“But I never want to retire!”
I occasionally hear people protest the idea that they should be saving for retirement. They’ll object that they don’t plan to retire. They love their job, they say. They enjoy working. They like the notion of maintaining an active lifestyle and furthering their careers, even into their 70s.
CEOs and politicians often work into their 70s and beyond, they’ll point out. Why couldn’t they?
It’s fantastic that they enjoy working so much, but that’s absolutely irrelevant to the discussion about retirement. Here’s why.
You Could Be Forced to Retire
Retirement doesn’t always happen by choice. Sometimes, people are forced into an early retirement as a result of:
Recession -- A slumping economy can force employers to lay off even the best workers. Many employers don’t want to lay off great workers, but declining revenue forces them to make that tough call.
Industry Decline -- Technological change can make some industries and careers obsolete. Many people in the newspaper industry, for example, felt the pinch after the popularization of the Internet. When classified ads transitioned from print publications to Craigslist and other websites, newspaper revenue dried up -- taking plenty of jobs along with it.
Age Discrimination -- Many older workers have complained about job discrimination as a result of their age. Like it or not, some discriminatory employers unfairly view older workers as less-technologically-advanced than their 20-something counterparts. This can make finding a new job difficult, especially if discrimination is combined with industry decline or a recession.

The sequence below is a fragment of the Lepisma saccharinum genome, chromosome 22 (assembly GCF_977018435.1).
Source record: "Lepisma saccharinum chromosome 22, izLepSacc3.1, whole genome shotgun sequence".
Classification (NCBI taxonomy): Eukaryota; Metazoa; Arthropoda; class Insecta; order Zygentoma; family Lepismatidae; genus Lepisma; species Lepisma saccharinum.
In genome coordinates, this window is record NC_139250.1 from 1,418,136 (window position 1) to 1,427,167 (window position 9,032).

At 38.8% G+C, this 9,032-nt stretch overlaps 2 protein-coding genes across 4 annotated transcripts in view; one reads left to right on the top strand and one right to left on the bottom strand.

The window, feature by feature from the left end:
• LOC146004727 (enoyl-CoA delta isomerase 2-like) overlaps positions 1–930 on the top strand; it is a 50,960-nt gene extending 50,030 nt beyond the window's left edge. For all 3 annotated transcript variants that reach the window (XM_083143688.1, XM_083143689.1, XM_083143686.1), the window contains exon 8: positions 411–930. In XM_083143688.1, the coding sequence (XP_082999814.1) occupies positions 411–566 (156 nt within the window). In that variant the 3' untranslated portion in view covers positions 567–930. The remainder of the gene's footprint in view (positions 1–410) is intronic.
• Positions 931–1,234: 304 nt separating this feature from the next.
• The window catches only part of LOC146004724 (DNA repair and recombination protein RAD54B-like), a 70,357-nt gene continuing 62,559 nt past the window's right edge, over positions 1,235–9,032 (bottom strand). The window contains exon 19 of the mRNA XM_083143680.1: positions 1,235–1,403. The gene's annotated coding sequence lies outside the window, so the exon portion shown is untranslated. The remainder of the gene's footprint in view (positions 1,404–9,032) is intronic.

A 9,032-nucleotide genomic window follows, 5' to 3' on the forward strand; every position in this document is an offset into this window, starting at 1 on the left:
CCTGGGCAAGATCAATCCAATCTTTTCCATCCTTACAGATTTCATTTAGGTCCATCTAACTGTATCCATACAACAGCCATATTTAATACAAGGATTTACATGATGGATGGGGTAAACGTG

Health Issues -- Some retirees would love to work, if only their health would allow them to do so. Unfortunately, with age comes the increased risk of deteriorating health, which can impact your ability to work.
Family Care -- Other people are forced into an early retirement because a spouse, sibling, parent or child is in need of long-term care. Paying for an at-home nurse could cost more than your annual salary, so it makes the most financial sense to retire from work so you can care for your family yourself. Unfortunately, though, this option will only be available to you if you’ve planned for your own retirement.
Let’s assume the best: none of these scenarios happen when you’re in your sixties. The economy is strong. Your industry is growing. You’re recognized for your job skills and talent. Your health, and your family’s health, is in fantastic condition.
At this point in your life, though, you might be hungry to take some career risks. Perhaps you want to start a business. Perhaps you want to run for office, write a book or otherwise point your career into a different direction. Or perhaps you just want to cut back on your working hours so you can spend more time with your grandkids.
Guess what will help you have the financial freedom to be able to take those risks? A healthy retirement fund.
In fact, you might even say that “retirement” is a misnomer: it’s really a tax-advantaged savings/investment fund that you can’t tap until you’re 60.
The fund isn’t for “retirement,” per se. It’s a fund that lets you legally avoid or defer taxes on your investments, in exchange for your promise that you won’t spend the money until you turn 60. (You can begin to make penalty-free withdrawals from a traditional IRA when you’re 59-and-a-half.)
But what you choose to do with that money when you turn 60 is completely up to you.
Plenty of “older” people have launched successful enterprises. Harland Sanders, the founder of KFC, was 65 when he began franchising his business. Ray Kroc, the founder of McDonalds, was 52 when he teamed up with the McDonald brothers, his business partners.
The bottom line: having money allows you to take career risks you otherwise wouldn’t be able to take. And when you’re in your 60s, with 40 years of experience and connections already built, you might want to capitalize on opportunities. A strong retirement fund will allow you to do that.
Read more: Why Retirement Should Be Your First Priority